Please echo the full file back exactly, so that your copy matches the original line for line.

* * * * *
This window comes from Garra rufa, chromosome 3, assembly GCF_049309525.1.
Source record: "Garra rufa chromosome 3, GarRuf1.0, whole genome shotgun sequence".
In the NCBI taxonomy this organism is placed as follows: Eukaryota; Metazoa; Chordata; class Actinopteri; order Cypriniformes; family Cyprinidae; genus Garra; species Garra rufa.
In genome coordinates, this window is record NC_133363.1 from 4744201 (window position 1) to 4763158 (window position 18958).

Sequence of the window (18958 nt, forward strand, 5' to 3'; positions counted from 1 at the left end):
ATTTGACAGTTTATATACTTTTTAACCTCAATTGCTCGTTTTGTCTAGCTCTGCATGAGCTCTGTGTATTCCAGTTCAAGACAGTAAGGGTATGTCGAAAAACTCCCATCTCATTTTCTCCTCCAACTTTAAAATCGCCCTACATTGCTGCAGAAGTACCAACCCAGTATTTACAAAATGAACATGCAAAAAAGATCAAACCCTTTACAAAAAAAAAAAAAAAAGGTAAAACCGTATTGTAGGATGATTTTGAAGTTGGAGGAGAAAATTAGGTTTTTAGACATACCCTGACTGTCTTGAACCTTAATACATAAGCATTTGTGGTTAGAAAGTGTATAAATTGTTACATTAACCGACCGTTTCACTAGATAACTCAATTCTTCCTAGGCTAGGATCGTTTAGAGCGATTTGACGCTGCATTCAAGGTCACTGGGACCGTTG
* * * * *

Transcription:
This window comes from Garra rufa, chromosome 3, assembly GCF_049309525.1.
Source record: "Garra rufa chromosome 3, GarRuf1.0, whole genome shotgun sequence".
In the NCBI taxonomy this organism is placed as follows: Eukaryota; Metazoa; Chordata; class Actinopteri; order Cypriniformes; family Cyprinidae; genus Garra; species Garra rufa.
In genome coordinates, this window is record NC_133363.1 from 4744201 (window position 1) to 4763158 (window position 18958).

Sequence of the window (18958 nt, forward strand, 5' to 3'; positions counted from 1 at the left end):
ATTTGACAGTTTATATACTTTTTAACCTCAATTGCTCGTTTTGTCTAGCTCTGCATGAGCTCTGTGTATTCCAGTTCAAGACAGTAAGGGTATGTCGAAAAACTCCCATCTCATTTTCTCCTCCAACTTTAAAATCGCCCTACATTGCTGCAGAAGTACCAACCCAGTATTTACAAAATGAACATGCAAAAAAGATCAAACCCTTTACAAAAAAAAAAAAAAAAGGTAAAACCGTATTGTAGGATGATTTTGAAGTTGGAGGAGAAAATTAGGTTTTTAGACATACCCTGACTGTCTTGAACCTTAATACATAAGCATTTGTGGTTAGAAAGTGTATAAATTGTTACATTAACCGACCGTTTCACTAGATAACTCAATTCTTCCTAGGCTAGGATCGTTTAGAGCGATTTGACGCTGCATTCAAGGTCACTGGGACCGTTG